The impact of farming, urbanisation and alien planting on biodiversity

17 January 2013, 11.30 PM - 17 January 2013, 11.30 PM

Talk by Prof. Jane Memmott about the research currently being conducted by the Community Ecology Group at the University of Bristol. 7.30pm, Room B75, School of Biological Sciences, University of Bristol, Woodland Road, BS8 1UG.

Jane Memmott, Professor of Ecology, University of Bristol School of Biological Sciences will talk about her current research in Community Ecology and will introduce the audience to some of the problems facing pollinators along with some of the solutions to these problems.

Urban pollinator

Professor Memmott has undertaken extensive work looking at urban pollinators.

Professor Memmott  is the lead investigator of the Urban Pollinators Project and will discuss some of the past, ongoing and future work on pollinators undertaken by her research group at the University of Bristol. This will include projects which look at habitat restoration, the impact of alien plants such as Himalayan balsam on pollinators and the conservation of pollinators on farms and urban habitats.

Her research interests in ecology include pollination ecology, invasion ecology, agro-ecology, biological control, urban ecology and restoration ecology. She works as both a pure and an applied ecologist and is particularly keen on working at the interface between the two disciplines. Her group uses a wide variety of techniques: from field observation to field experiment, and from theory to molecular approaches.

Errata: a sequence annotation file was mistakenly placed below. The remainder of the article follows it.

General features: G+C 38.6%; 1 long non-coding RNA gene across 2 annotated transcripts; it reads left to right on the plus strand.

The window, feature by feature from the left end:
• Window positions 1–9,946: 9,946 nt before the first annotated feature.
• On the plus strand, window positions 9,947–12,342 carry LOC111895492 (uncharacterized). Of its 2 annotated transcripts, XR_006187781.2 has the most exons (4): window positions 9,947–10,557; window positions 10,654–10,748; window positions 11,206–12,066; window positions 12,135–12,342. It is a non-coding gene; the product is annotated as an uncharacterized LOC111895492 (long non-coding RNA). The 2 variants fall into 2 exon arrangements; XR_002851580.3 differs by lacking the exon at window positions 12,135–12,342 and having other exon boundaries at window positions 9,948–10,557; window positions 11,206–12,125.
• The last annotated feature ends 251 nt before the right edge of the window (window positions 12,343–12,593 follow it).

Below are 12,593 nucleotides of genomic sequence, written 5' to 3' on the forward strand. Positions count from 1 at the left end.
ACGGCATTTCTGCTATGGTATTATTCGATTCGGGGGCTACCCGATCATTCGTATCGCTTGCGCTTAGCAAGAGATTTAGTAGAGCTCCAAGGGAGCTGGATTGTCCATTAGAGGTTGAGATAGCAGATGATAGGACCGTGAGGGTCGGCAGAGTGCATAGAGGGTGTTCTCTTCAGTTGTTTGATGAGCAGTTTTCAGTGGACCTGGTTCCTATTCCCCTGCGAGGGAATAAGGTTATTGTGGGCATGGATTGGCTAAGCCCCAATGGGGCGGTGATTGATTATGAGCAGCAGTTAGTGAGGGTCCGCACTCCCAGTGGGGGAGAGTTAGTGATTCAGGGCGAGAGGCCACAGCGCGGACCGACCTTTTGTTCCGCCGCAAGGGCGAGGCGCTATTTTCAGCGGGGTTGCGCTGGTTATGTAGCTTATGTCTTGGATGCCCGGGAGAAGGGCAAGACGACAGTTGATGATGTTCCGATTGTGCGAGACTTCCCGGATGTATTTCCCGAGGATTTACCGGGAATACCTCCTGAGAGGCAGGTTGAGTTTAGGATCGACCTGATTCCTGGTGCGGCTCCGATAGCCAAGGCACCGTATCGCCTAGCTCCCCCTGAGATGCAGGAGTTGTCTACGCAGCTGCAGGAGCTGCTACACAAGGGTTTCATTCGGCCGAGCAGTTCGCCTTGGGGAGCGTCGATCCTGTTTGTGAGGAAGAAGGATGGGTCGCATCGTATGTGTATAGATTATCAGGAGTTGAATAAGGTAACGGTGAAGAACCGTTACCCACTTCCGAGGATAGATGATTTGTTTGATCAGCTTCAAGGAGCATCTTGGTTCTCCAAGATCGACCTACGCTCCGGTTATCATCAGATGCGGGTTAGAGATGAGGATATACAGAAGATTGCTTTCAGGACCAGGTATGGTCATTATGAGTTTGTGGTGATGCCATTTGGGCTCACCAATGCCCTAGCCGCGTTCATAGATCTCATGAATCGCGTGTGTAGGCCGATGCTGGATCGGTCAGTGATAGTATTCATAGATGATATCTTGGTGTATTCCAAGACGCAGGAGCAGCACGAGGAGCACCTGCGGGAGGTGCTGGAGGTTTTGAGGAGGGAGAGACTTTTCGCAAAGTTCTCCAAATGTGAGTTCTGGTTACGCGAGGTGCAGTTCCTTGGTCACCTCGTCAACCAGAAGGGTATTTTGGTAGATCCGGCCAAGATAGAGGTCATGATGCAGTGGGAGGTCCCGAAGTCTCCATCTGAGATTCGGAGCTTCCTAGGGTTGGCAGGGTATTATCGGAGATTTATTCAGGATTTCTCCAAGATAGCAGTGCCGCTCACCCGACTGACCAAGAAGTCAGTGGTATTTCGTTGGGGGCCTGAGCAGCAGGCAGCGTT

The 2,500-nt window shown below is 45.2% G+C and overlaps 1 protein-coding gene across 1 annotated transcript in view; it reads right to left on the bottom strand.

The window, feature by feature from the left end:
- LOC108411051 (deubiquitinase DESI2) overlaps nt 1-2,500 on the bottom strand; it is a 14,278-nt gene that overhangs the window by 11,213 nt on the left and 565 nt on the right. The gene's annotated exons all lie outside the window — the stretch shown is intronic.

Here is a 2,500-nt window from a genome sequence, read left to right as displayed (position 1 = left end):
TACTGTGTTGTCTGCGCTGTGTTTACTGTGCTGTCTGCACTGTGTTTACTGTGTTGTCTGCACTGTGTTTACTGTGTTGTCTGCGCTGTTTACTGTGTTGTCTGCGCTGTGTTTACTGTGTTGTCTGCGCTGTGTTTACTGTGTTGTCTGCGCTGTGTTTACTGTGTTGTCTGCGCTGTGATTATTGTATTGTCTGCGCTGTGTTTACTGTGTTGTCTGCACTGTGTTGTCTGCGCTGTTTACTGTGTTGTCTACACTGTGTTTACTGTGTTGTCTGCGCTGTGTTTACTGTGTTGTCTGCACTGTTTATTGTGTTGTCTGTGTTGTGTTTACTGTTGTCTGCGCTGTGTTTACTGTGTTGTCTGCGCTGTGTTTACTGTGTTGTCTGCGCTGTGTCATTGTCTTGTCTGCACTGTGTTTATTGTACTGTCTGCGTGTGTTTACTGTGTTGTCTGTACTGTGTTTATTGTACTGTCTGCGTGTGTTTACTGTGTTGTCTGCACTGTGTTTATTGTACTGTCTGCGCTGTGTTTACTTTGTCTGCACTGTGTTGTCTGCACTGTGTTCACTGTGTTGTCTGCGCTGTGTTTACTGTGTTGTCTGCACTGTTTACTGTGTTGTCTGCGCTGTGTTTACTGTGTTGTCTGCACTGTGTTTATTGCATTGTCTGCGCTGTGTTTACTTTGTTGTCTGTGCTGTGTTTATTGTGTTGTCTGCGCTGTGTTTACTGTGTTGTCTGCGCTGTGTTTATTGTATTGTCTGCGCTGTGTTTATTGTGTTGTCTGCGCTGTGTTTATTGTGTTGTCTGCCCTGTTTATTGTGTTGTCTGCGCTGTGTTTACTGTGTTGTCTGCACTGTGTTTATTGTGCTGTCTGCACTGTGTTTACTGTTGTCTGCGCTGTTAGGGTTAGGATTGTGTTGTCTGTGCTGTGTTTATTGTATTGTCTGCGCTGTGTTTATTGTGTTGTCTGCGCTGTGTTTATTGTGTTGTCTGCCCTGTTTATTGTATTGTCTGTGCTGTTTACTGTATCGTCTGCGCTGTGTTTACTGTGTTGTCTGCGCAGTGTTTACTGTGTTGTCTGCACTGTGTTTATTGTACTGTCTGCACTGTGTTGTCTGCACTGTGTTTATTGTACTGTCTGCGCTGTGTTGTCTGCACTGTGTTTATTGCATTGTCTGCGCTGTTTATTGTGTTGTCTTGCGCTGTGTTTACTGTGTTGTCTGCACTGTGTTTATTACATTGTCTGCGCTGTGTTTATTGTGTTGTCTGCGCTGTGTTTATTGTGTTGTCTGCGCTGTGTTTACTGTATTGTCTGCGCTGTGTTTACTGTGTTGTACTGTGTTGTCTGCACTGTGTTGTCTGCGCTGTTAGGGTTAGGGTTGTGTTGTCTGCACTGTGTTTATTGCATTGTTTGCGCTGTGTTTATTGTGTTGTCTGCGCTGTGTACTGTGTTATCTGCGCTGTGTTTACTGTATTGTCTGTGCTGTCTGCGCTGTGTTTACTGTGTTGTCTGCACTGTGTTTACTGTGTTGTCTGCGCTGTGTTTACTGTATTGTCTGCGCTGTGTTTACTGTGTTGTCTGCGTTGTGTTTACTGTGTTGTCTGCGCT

Field observation is one of the techniques used in Professor Memmott's research.

Professor Memmott explains further: “A theme that runs through many of my projects is the use of ecological networks as a tool to answer a variety of environmental questions. For example does restoration ecology restore ecological function, are ecosystem services affected by farming approach and how do aliens integrate into ecological networks.?”


Admission: Free to Friends (on production of membership card.). Visitors will be asked for a £5 donation.

Further information: 0117 331 4906


Event taken from Botanic Garden Website